The Mystery of Qi
When most western people think of Qi, or the energy of the body, they are thinking that it is one thing. Also, it is generally agreed upon that this one thing is mysterious and unfathomable to our western minds. Most importantly, we believe that because it is mysterious and unfathomable that it has significant importance. Furthermore, we believe that the only way we can continue to value its importance is if this one thing is not truly understood. We somehow have all joined a secret cabal that believes in a great mystery. And together we have developed a paradigm of understanding where we do not even allow ourselves to question this mystery. Simply because if we understand the mystery, it is no longer a mystery and therefore has no value.
I truly doubt that the physicians that developed Chinese medicine believed in a great mystery. Medicine is a practice or craft. In the west we begin to learn medicine by studying anatomy and physiology because this study is accessible and clearly understandable. I think the founders of Chinese medicine were trying to describe the anatomy and physiology of our living body as clearly as they could using the language of their time.
The foundations of Chinese medicine were written on Classical Chinese characters onto bamboo scrolls about 3000 years ago. About 2000 years ago, these Classical Chinese Characters were updated to Modern Chinese characters and written in paper books. Within approximately the last one hundred years, these Chinese medicine books were translated into present western medical terminology.
The Chinese language does not follow the same system of logic as our western language. Western language uses adjectives, adverbs and other grammatical methods inside of a flow of logic to clearly define a topic or action. Chinese language uses more metaphor and figurative language and common words can mean different things when used in a different context. It is easy to understand that there would be many difficulties when translating a system of medicine that was developed over 3000 years ago from an ancient culture speaking a language with a completely different form of logic into our modern, science based, highly detailed, system of medicine.
I do not speak Chinese. I am an acupuncturist that has spent a significant amount of time working to unravel this mystery of qi. I believe that the concept of qi has been inadequately translated and is grossly misunderstood. And I propose a simple adjustment to the terminology. Instead of referring to qi as “energy” I propose that we refer to qi as “living activity”. Then, where necessary, we fill in the missing adjectives, adverbs and grammatical changes that would give a clearer understanding.
Acupuncturists begin their study of Traditional Chinese Medicine with a couple of simple concepts. First, “The three treasures of the body are blood, essence, and qi.” We all know what blood is. Therefore we students begin with a pretty strong understanding that we are talking about actual substances. Then essence is loosely described as the fluids in the body that are not blood. OK, this is also quite understandable. Saliva, sweat, and other fluids that are not directly connected to digestion, elimination or urination. And as students we are following our instructor and this generally makes sense. Then we are told that qi is the “energy” in the body. As students we are thinking “Cool! Energy medicine! Awesome! This is why I am here.” Then, fifteen minutes later, we move on to other more important things. “Energy” is never clearly defined. And we all just believed a concept that we do not fully understand and joined the cabal of TCM mysticism. But lets now shift the words from qi or energy to life activity. What we get is, “The three treasures of the body are blood, essence and life activity.” Then we can define this concept to mean any and all activity that separates the living from the non living. Of course, this still leaves a bit of mystery, but at least it is a mystery that is based in western philosophical thought.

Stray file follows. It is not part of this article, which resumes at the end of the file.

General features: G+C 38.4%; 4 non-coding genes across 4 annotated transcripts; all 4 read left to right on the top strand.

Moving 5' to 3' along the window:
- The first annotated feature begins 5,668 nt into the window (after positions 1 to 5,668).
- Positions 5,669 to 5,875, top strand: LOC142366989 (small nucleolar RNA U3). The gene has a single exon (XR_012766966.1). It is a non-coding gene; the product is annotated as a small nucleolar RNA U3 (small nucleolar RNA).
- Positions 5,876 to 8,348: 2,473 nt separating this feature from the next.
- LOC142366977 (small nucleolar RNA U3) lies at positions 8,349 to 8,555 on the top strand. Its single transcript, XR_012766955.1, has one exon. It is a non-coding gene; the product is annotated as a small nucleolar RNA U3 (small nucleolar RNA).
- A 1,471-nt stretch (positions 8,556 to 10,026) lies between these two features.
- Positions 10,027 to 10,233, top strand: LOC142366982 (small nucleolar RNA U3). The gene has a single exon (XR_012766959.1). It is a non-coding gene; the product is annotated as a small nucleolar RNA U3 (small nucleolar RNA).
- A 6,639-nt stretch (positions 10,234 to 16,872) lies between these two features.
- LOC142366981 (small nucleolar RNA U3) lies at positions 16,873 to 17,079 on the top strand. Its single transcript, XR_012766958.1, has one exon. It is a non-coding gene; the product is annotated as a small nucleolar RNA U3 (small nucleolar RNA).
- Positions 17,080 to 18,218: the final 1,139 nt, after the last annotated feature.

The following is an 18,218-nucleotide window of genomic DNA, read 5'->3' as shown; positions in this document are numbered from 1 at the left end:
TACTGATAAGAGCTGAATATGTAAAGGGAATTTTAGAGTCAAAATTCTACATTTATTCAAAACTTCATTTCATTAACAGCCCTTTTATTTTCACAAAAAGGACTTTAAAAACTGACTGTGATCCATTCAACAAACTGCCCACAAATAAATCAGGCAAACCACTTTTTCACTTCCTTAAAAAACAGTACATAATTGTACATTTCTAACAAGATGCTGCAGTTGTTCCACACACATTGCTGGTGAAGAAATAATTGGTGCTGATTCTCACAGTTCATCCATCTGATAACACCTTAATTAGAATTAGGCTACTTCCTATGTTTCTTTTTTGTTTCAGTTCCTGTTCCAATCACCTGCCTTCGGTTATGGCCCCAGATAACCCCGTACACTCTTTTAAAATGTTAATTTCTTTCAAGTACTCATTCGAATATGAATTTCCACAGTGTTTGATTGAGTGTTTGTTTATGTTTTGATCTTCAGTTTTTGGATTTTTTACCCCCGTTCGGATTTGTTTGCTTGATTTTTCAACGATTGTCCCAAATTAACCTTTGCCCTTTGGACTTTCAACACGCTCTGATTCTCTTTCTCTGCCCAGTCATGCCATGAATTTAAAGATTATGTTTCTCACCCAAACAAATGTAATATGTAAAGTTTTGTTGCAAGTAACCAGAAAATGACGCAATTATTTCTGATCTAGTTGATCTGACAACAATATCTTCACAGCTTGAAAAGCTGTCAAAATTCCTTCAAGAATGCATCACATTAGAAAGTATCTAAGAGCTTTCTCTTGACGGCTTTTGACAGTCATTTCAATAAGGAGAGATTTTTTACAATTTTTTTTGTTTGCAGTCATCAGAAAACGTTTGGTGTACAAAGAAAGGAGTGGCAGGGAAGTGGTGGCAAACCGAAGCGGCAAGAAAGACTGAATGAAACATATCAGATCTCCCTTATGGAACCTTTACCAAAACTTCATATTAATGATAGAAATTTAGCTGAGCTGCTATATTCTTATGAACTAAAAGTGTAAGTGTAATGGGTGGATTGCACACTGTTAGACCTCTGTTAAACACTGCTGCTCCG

The second simple concept that we learn early in our education that “Qi moves the blood and blood nourishes qi.” This is similar to a zen koan where you kind of have to wrap your mind around the holistic and interactive nature of life to truly understand. The idea is that the pumping of the heart is energy that moves blood through our arteries and this blood supplies the nutrients necessary to ensure the heart stays pumping. Lets shift the wording just slightly and we get, “Living activity moves the blood and blood promotes living activity.” Although this may still be a conundrum to some, it is so simple that fifth graders studying anatomy and physiology can understand the concept. One has to think, that the basic principles of a system of medicine should not be a mystery, but obvious and accessible principles that everyone can understand.
So shifting our working definition of qi from “energy” to “living activity” is a simple enough idea. But we all believe acupuncture is “energy” medicine. Is it possible to describe acupuncture as “living activity” medicine?
TCM has many types of qi. Does the concept of “living activity” work for all of them?
Can we further define what you mean by “living activity?”
At this moment I do not have the time to discuss all of these questions. But it is necessary to answer all of them to fully demonstrate that defining qi as “energy” is grossly misleading and using the term “living activity” is much more accurate. Look forward to the next “The Mystery of Qi” post!